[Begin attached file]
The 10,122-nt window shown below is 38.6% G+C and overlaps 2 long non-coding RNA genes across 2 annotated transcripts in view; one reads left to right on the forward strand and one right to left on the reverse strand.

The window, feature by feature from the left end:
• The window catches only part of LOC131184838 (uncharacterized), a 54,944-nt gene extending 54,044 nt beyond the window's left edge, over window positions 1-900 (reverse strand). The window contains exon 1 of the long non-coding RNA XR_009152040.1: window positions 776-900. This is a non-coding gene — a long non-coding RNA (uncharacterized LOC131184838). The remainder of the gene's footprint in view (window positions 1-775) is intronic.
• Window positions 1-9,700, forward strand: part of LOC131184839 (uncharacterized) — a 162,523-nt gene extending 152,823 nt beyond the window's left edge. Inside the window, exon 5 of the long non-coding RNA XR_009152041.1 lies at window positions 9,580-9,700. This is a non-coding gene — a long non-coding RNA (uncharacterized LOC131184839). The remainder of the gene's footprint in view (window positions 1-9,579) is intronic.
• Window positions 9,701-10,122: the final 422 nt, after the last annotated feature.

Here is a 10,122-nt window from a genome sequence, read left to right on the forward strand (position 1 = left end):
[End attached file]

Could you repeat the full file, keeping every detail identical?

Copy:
The 10,122-nt window shown below is 38.6% G+C and overlaps 2 long non-coding RNA genes across 2 annotated transcripts in view; one reads left to right on the forward strand and one right to left on the reverse strand.

The window, feature by feature from the left end:
• The window catches only part of LOC131184838 (uncharacterized), a 54,944-nt gene extending 54,044 nt beyond the window's left edge, over window positions 1-900 (reverse strand). The window contains exon 1 of the long non-coding RNA XR_009152040.1: window positions 776-900. This is a non-coding gene — a long non-coding RNA (uncharacterized LOC131184838). The remainder of the gene's footprint in view (window positions 1-775) is intronic.
• Window positions 1-9,700, forward strand: part of LOC131184839 (uncharacterized) — a 162,523-nt gene extending 152,823 nt beyond the window's left edge. Inside the window, exon 5 of the long non-coding RNA XR_009152041.1 lies at window positions 9,580-9,700. This is a non-coding gene — a long non-coding RNA (uncharacterized LOC131184839). The remainder of the gene's footprint in view (window positions 1-9,579) is intronic.
• Window positions 9,701-10,122: the final 422 nt, after the last annotated feature.

Here is a 10,122-nt window from a genome sequence, read left to right on the forward strand (position 1 = left end):